Brand Dig: when Pepsi, Barbie and Uspaah used stereotypes in ads – with varying success

In this blog series, we dig into the world of marketing and discuss brands, news, trends and examples that have made the digital headlines. In this week’s post, researcher Harry looks at how brands are using stereotypes to make or break their campaigns.

There are a number of reasons why people might use stereotypes. One of the main reasons, though, is surely a lack of understanding of the group being described. But while you might call out a mate if they make sweeping generalisations about other people, brands don’t get off so lightly.

When marketers don’t fully understand their audience, they often end up relying on stereotypes. At best these stereotypes are ineffective and ignored. At worst they’re offensive to the brand’s audience.


Dove finds the perfect mum


When Dove put up a huge billboard in Waterloo station featuring a flawless airbrushed mum with the caption – “Is there a perfect mum?” – people naturally thought the advert was telling mothers to live up to a stereotype of perfection. “Our imperfections make us perfect. Asking wrong question to wrong audience,” wrote one Twitter user. “Another filtered and unrealistic ‘face’ of a brand aimed at mothers,” wrote another. But it seems Dove’s stereotyping was intentional. The woman in the advert is actually an avatar created from other idealised images of motherhood which new mums are exposed to every day.

Why go to all the effort? According to Dove’s own research, nine out of ten first-time mums feel the pressure to be perfect as a result of the media depictions of what motherhood should look like. The intention was to raise awareness and maybe even spark a discussion about the issue (which it evidently has). Although it was a smart use of a stereotype, the message must have been lost on some people. In fact, a quick poll by Stylist found that 38% of people thought it was a clever way of provoking discussion, but 37% said it wasn’t obvious enough that it’s an avatar – and 25% would have preferred real mums to prove the point.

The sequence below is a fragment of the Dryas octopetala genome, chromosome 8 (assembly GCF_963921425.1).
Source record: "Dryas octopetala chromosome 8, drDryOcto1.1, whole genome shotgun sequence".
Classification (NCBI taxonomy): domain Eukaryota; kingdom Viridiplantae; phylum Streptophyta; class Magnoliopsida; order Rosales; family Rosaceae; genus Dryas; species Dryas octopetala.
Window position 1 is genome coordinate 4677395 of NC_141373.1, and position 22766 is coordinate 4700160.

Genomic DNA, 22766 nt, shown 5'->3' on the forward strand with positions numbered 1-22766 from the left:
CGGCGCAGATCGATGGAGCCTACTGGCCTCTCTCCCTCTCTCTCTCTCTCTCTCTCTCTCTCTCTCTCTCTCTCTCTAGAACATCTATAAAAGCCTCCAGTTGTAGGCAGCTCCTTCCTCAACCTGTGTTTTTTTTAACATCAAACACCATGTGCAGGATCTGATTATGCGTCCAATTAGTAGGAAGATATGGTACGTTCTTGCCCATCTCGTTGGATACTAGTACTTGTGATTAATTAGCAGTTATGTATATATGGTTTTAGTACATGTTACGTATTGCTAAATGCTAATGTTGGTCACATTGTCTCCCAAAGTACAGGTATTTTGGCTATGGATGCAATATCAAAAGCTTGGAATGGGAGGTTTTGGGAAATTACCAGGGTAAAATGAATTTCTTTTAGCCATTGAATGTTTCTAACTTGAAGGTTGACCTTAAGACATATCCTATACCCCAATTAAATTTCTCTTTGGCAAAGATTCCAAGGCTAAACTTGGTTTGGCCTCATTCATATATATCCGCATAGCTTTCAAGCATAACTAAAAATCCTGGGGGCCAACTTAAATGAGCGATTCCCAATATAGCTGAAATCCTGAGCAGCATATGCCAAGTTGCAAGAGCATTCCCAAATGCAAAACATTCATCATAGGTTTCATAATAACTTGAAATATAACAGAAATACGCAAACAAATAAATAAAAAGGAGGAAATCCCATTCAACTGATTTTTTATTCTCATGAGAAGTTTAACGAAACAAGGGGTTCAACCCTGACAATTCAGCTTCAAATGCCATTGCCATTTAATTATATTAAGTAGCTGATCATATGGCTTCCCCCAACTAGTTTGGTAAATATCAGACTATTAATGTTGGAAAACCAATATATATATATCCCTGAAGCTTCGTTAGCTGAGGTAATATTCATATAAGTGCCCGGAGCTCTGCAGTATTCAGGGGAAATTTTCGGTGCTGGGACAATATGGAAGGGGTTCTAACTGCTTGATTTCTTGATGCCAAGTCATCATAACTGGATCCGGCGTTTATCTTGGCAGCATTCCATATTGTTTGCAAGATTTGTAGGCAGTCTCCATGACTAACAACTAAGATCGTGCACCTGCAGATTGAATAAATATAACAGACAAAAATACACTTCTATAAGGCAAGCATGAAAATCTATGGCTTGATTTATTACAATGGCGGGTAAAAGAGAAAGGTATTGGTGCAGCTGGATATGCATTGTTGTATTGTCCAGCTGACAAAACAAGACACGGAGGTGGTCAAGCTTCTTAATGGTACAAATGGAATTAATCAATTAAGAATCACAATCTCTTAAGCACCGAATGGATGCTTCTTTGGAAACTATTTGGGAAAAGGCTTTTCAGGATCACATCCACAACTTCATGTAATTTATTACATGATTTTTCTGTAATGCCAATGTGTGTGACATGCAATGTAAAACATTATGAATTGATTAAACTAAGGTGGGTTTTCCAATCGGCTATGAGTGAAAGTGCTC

Mattel shows who really plays with Barbies

After decades of gathering audience insight on the concerns and aspirations of mothers, most brands today understand what messages are likely to resonate with them. Yet family dynamics are changing as traditional gender roles are being challenged. What marketers might lack now is a good understanding of the needs and values of modern fathers.

In an effort to update its messaging so it does resonate with this new type of homemaker, Barbie maker Mattel launched an advert that challenges a parenting stereotype. The campaign featured six real dads whose afternoon ritual of watching American football is now interrupted by Barbie time with their daughters. Mattel’s advert only stands out because many brands don’t fully understand modern fathers – or at least many don’t communicate like they do. Of course in the real world you wouldn’t think twice if you saw a dad playing with his daughter and her toys. It just shows that there’s often a big disconnect between our own experiences and what we see reflected back in the media. The brands that get this are the ones who are winning.